Tuesday, 18 August 2009

Cheekbone Magazine - Brands and Bling - overdoing it

This blog - first published at cheekbone magazine
In 4000BC, Tutankhamen died, and contrary to the “Two Ronnies” sketch (two old men watch a funeral procession with about 8 limousines, and one asks “how much do you think he left?” and the other says “all of it – you have to”) he took a large proportion of it with him. In 4000BC gold was wealth, so to show your wealth you wore your gold.
Wind forwards by 6000 years, and has anything changed? The idea of the status symbol is still with us, and we choose different ones to show (or enjoy) our wealth. A big house. A nice car. A massive TV. All very well, but if you are walking down the street (and not therefore in the car/house at the time) how do you show your riches to the people you meet?
Big question – why would you want to? How others perceive us is an important aspect of our self worth. It is only human nature to want to be as good as we can be, and there are only so many ways we can do that.
When I had my first tattoo done, my mum didn’t speak to me for a week. Never mind any other aspects of my life (I’d passed my degree, got a job (it was a terrible job) and was generally happy) but a small, easily hidden logo on my shoulder for some reason made me a colossal disappointment. I’ve had two more since, and she actually likes the third, so hopefully she’s realised there are more important things in my life than the indelible scrawlings of a Welshman on my arms.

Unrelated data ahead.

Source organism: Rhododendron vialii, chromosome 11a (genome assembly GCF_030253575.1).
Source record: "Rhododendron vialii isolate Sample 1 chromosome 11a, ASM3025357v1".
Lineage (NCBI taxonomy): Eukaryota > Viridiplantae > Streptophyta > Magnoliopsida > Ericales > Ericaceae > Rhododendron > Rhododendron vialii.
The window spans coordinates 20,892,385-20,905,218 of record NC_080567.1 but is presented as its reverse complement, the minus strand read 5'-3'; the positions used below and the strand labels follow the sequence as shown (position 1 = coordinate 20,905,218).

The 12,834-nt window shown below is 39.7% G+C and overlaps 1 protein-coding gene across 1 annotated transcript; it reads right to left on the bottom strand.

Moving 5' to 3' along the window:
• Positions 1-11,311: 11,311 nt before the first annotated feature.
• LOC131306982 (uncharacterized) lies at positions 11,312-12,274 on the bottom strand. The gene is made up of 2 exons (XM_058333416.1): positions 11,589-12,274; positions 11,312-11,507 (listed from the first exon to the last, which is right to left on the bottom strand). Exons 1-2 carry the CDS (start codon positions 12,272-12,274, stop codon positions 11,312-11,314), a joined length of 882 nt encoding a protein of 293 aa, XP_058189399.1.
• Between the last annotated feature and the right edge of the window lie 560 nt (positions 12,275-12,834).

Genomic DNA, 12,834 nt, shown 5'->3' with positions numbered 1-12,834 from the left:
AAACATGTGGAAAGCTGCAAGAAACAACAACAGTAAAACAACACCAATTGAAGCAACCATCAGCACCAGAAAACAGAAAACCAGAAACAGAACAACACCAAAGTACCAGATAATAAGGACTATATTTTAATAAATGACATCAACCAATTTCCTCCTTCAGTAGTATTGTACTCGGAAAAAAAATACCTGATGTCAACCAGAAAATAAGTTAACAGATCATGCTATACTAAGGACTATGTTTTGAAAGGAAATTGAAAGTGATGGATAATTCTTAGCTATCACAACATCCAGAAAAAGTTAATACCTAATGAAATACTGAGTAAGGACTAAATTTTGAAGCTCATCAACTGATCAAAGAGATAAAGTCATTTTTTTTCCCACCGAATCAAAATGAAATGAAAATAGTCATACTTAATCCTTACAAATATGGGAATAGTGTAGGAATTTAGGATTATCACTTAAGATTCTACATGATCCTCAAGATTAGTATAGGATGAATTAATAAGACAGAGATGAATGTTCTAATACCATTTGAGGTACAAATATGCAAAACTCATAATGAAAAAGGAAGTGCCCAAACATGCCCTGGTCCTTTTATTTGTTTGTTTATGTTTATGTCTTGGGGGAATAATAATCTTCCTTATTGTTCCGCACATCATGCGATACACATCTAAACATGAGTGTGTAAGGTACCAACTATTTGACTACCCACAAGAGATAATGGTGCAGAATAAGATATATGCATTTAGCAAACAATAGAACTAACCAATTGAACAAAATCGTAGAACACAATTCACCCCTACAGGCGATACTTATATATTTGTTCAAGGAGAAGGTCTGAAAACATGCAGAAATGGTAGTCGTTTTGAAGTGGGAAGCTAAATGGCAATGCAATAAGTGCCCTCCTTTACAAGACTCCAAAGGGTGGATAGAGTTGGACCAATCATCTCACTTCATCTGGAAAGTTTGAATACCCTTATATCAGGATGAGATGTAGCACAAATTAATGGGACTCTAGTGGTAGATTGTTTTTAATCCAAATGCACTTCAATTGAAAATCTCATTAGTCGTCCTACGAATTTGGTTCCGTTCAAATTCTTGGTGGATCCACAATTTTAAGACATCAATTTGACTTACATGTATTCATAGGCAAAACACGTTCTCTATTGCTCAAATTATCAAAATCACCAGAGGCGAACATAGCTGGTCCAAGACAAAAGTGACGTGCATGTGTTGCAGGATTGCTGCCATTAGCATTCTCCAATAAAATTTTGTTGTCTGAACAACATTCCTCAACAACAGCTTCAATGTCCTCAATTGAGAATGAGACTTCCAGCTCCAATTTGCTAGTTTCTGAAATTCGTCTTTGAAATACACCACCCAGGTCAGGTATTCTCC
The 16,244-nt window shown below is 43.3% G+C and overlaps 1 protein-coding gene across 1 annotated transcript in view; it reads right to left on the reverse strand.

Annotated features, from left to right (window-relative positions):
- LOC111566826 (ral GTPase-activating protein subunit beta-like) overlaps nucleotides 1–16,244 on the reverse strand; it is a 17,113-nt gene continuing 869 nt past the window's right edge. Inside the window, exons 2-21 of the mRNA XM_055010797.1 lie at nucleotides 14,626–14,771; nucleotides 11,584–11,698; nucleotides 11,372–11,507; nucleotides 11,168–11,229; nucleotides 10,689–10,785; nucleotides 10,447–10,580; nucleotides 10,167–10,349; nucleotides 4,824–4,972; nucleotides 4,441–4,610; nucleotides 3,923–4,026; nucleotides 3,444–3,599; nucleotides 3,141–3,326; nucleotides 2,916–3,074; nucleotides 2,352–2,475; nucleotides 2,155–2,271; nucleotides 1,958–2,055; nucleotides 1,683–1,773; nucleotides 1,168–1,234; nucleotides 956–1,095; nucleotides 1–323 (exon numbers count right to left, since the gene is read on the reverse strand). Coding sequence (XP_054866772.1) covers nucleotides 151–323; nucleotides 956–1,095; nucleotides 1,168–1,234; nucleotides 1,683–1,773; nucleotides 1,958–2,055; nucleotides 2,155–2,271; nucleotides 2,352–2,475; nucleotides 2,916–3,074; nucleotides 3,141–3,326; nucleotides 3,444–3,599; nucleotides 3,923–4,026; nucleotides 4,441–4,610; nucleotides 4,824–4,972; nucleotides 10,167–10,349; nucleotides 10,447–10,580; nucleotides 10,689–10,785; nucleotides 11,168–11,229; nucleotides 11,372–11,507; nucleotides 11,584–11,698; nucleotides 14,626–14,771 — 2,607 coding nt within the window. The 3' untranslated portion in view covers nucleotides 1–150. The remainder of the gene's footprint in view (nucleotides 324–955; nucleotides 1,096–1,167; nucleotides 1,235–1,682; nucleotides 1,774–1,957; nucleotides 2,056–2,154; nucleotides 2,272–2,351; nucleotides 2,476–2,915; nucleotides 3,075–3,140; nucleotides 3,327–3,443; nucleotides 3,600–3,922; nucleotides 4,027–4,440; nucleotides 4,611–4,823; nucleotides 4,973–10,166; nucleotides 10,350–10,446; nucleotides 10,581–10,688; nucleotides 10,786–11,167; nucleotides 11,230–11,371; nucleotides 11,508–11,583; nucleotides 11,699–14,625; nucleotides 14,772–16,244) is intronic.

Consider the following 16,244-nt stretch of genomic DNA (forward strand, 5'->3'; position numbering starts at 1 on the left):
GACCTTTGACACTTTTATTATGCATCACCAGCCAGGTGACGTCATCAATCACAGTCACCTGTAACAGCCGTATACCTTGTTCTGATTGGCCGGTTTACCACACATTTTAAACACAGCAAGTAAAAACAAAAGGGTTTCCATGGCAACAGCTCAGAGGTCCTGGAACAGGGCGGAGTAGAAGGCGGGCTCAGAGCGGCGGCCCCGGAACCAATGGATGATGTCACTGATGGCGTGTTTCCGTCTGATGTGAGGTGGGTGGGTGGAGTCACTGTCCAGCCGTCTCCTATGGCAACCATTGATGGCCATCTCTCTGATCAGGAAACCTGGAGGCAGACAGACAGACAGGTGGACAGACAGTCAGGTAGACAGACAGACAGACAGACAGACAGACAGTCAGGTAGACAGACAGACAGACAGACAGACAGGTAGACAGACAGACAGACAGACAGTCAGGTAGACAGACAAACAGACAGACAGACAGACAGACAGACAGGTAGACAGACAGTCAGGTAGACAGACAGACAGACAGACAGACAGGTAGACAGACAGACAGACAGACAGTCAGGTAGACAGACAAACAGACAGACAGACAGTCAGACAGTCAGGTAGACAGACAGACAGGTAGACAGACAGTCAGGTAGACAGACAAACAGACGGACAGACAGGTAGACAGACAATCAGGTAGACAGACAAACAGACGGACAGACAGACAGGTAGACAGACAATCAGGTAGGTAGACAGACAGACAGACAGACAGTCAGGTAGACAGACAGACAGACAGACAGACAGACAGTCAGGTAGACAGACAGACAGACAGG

As you might have noticed from my tweets, and you’ll soon realise from this blog, I like to look my best, whenever possible and I don’t see why you shouldn’t too. It is only in the last 5 years that I’ve felt nature has given me the chance to do so (I grew up very spotty, I’ll tell you about the cosmetic surgery next time, and a lot of running has finally got my body looking passable – although the grey hairs might need sorting pretty soon) so what do we do?
We dress and we accessorise. It would be a very strange world if we all made like Adam and Eve, so we put on clothes, make up, product, shoes, and jewellery. With the right mix, we can look pretty awesome, but it doesn’t take much to overdo it and look terrible.
Think of the brands we associate with chav culture. Burberry, Von Dutch, Kappa, and to some extent, D&G, Calvin Klein, (depending on how they are worn) all have one thing in common. The brand is the first thing you see about them. Burberry’s ghastly beige check, Von Dutch’s Signature, Kappa’s reclining pair...